Cardiovascular cross training: is it important? Part 1
You change into your workout attire all the while contemplating another boring cardio workout. The same boring workout you have been doing for some time now. STOP! It doesn’t have to be this way. You can do something different. Ever heard of cross training? Cross training is a fun and exciting way to spruce up your workouts. You will learn new and challenging skills, reduce risk of injury, maintain a consistent workout routine, achieve better results, and diversify your circle of sports buddies. Many sports professionals and recreational athletes alike are incorporating cross training into their workout routines for this very reason: they are less mundane.
If you're like most people the thought of doing your cardiovascular work is less than thrilling. How many times have you heard that inner voice quietly encouraging you once again to get on that stairmaster, treadmill or bike in the gym? Well don’t; switch gears. If you always jog or walk on the treadmill in the gym, take it outside. You could also try biking in the gym or outdoors.
If it’s impossible to take your cardio work outside try a different activity. There are numerous other cardiovascular activities you can participate in that are fun and challenge you to learn new skills. For instance, have you ever tried mountain biking, hiking, racquetball, volleyball, basketball, boxing or jumping rope? Even vigorous martial arts or yoga classes can be extremely aerobic.
The body is very much like a machine. By repeatedly using the same muscles, to do the same activities, you will wear down joints and strain muscles where the greatest amount of stress is located. Let’s take jogging for instance. Think about it. What are you doing when you participate in resistance activity? Contract and release right? Jogging uses the quadriceps and gluteus maxims primarily. The gluteus maxim is a muscle just like your biceps or deltoids. The gluteus will get harder and more toned over time. However, every muscle needs recuperation time.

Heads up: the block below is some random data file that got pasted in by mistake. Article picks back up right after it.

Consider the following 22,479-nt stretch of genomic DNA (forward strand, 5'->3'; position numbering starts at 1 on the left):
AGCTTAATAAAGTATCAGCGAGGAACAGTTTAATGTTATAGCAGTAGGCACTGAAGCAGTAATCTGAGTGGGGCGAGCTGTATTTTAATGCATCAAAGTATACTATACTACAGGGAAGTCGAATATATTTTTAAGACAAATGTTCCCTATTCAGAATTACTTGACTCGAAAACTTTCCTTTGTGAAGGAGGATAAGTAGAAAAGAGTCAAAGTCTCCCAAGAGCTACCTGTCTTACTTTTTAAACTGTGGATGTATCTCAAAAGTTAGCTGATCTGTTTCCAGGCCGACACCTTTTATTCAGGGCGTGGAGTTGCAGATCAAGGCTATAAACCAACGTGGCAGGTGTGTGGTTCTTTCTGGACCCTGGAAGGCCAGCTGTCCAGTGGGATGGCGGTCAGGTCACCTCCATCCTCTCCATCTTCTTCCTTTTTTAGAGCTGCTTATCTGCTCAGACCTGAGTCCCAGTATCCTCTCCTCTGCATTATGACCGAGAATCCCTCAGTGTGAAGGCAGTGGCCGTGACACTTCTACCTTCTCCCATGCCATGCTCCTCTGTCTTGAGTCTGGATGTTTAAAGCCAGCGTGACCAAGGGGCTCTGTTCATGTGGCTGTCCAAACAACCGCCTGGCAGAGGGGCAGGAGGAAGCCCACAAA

Joggers tend to develop the infamous runners knee: a sharp pain located directly under or surrounding the patella. This pain is typically caused by an inflammation of muscle tissue that occurs because of overuse and overpronation. This inflammation and pain can become chronic or develop into chondromalacia if not addressed by refraining from running for a period of time. Other running injuries resulting from over use include shin splints, plantar fasciitis and Achilles tendonitis. So when you jog remember that the musculoskeletal system needs time to recuperate from the mechanical stress of running.
As a runner myself, I have first hand experience with most of these stress related injuries and the frustration and pain associated with them. Over the years, I have learnt to use cross training as a way of preventing injuries before they happen, without stopping my cardio training. By participating in a variety of activities I decrease the amount of time I have to stop training due to injury and pain. Running then becomes much more enjoyable and less of a mechanical necessity.
Biking is a great solution to overuse because of the angle at which the knee operates at whilst biking. Biking actually helps to heal this type of injury by opening up the joint area and taking pressure off of the inflamed muscle tissue. This is true for the stairmaster as well. Don’t just ignore that pain and hope it goes away. Changing cardiovascular activities on a consistent basis is not only the best way to heal muscle areas suffering from over use syndrome but also to prevent injuries from occurring.
If your passion is biking that’s great, but you too need to use cross training to prevent injury. Bikers are prone to injuries like compression of the ulna nerve and strains within the knee capsule. Biking is one of the sports I use to cross train with, since I love the outdoors and live close to the beach. I also use mountain biking for a change of pace and scenery. Since biking and running are both stress producing activities I use swimming as another alternative to cross train and keep things interesting.
Swimming is another great cardiovascular activity and very refreshing. Water resistance is much less demanding on the joints and is a great cross training activity for people who are prone to joint injuries. To improve your swimming ability and cardiovascular workout attempt to increase your stroke length and the force of each stroke.
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